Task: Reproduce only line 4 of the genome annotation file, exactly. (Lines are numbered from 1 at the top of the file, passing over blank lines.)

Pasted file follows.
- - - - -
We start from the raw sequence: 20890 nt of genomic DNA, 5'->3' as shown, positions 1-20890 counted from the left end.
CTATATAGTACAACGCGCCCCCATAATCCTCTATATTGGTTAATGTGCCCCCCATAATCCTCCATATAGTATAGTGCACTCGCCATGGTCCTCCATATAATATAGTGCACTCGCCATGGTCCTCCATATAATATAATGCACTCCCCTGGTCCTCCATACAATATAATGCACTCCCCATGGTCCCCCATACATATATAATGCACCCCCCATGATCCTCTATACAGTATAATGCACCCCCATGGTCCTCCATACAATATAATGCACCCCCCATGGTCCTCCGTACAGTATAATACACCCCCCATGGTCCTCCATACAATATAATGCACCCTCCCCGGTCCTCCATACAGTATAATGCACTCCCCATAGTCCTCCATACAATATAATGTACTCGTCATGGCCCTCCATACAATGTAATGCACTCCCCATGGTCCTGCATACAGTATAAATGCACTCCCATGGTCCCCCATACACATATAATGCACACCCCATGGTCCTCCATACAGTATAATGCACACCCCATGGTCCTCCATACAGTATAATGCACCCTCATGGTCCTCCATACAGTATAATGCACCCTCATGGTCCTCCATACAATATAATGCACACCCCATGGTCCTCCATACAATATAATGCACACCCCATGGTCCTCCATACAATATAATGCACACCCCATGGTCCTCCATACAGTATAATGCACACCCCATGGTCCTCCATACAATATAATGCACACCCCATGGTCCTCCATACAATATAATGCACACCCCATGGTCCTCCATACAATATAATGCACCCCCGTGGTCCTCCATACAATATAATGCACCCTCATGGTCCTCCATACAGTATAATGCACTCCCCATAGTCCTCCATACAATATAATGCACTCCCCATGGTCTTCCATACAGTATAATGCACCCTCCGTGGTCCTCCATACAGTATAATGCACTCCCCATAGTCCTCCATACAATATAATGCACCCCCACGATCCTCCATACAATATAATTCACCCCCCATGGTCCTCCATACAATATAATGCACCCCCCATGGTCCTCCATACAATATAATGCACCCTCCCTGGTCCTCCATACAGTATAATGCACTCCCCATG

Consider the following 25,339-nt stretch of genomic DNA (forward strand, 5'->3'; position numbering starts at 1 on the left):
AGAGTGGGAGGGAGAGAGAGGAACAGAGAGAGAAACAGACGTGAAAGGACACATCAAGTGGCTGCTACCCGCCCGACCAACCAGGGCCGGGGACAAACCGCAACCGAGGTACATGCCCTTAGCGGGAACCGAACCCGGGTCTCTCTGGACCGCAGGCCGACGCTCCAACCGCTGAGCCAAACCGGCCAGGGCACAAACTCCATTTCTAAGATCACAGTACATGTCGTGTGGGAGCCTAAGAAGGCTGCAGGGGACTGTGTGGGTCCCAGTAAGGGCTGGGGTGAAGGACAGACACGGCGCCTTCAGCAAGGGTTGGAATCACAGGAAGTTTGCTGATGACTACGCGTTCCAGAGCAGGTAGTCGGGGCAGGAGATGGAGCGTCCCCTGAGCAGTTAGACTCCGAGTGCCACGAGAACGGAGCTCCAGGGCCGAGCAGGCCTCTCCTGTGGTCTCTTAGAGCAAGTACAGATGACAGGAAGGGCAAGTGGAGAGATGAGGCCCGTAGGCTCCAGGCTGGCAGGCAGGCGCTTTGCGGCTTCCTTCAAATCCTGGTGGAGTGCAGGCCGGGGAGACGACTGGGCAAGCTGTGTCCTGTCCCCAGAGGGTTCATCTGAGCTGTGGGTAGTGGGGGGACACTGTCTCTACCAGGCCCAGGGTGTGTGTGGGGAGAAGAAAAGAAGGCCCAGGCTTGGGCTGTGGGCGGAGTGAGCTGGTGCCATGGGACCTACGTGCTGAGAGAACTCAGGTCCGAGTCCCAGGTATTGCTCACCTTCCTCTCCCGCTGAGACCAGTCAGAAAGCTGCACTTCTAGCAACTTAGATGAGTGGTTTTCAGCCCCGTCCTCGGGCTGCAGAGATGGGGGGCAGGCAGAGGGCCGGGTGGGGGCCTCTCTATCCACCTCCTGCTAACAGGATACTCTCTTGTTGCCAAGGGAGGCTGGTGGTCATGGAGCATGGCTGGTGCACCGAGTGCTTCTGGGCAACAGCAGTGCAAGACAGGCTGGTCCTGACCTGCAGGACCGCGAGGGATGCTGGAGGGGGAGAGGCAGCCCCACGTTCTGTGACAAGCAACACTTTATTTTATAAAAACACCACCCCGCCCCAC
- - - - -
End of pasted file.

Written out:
AGAGTGGGAGGGAGAGAGAGGAACAGAGAGAGAAACAGACGTGAAAGGACACATCAAGTGGCTGCTACCCGCCCGACCAACCAGGGCCGGGGACAAACCGCAACCGAGGTACATGCCCTTAGCGGGAACCGAACCCGGGTCTCTCTGGACCGCAGGCCGACGCTCCAACCGCTGAGCCAAACCGGCCAGGGCACAAACTCCATTTCTAAGATCACAGTACATGTCGTGTGGGAGCCTAAGAAGGCTGCAGGGGACTGTGTGGGTCCCAGTAAGGGCTGGGGTGAAGGACAGACACGGCGCCTTCAGCAAGGGTTGGAATCACAGGAAGTTTGCTGATGACTACGCGTTCCAGAGCAGGTAGTCGGGGCAGGAGATGGAGCGTCCCCTGAGCAGTTAGACTCCGAGTGCCACGAGAACGGAGCTCCAGGGCCGAGCAGGCCTCTCCTGTGGTCTCTTAGAGCAAGTACAGATGACAGGAAGGGCAAGTGGAGAGATGAGGCCCGTAGGCTCCAGGCTGGCAGGCAGGCGCTTTGCGGCTTCCTTCAAATCCTGGTGGAGTGCAGGCCGGGGAGACGACTGGGCAAGCTGTGTCCTGTCCCCAGAGGGTTCATCTGAGCTGTGGGTAGTGGGGGGACACTGTCTCTACCAGGCCCAGGGTGTGTGTGGGGAGAAGAAAAGAAGGCCCAGGCTTGGGCTGTGGGCGGAGTGAGCTGGTGCCATGGGACCTACGTGCTGAGAGAACTCAGGTCCGAGTCCCAGGTATTGCTCACCTTCCTCTCCCGCTGAGACCAGTCAGAAAGCTGCACTTCTAGCAACTTAGATGAGTGGTTTTCAGCCCCGTCCTCGGGCTGCAGAGATGGGGGGCAGGCAGAGGGCCGGGTGGGGGCCTCTCTATCCACCTCCTGCTAACAGGATACTCTCTTGTTGCCAAGGGAGGCTGGTGGTCATGGAGCATGGCTGGTGCACCGAGTGCTTCTGGGCAACAGCAGTGCAAGACAGGCTGGTCCTGACCTGCAGGACCGCGAGGGATGCTGGAGGGGGAGAGGCAGCCCCACGTTCTGTGACAAGCAACACTTTATTTTATAAAAACACCACCCCGCCCCAC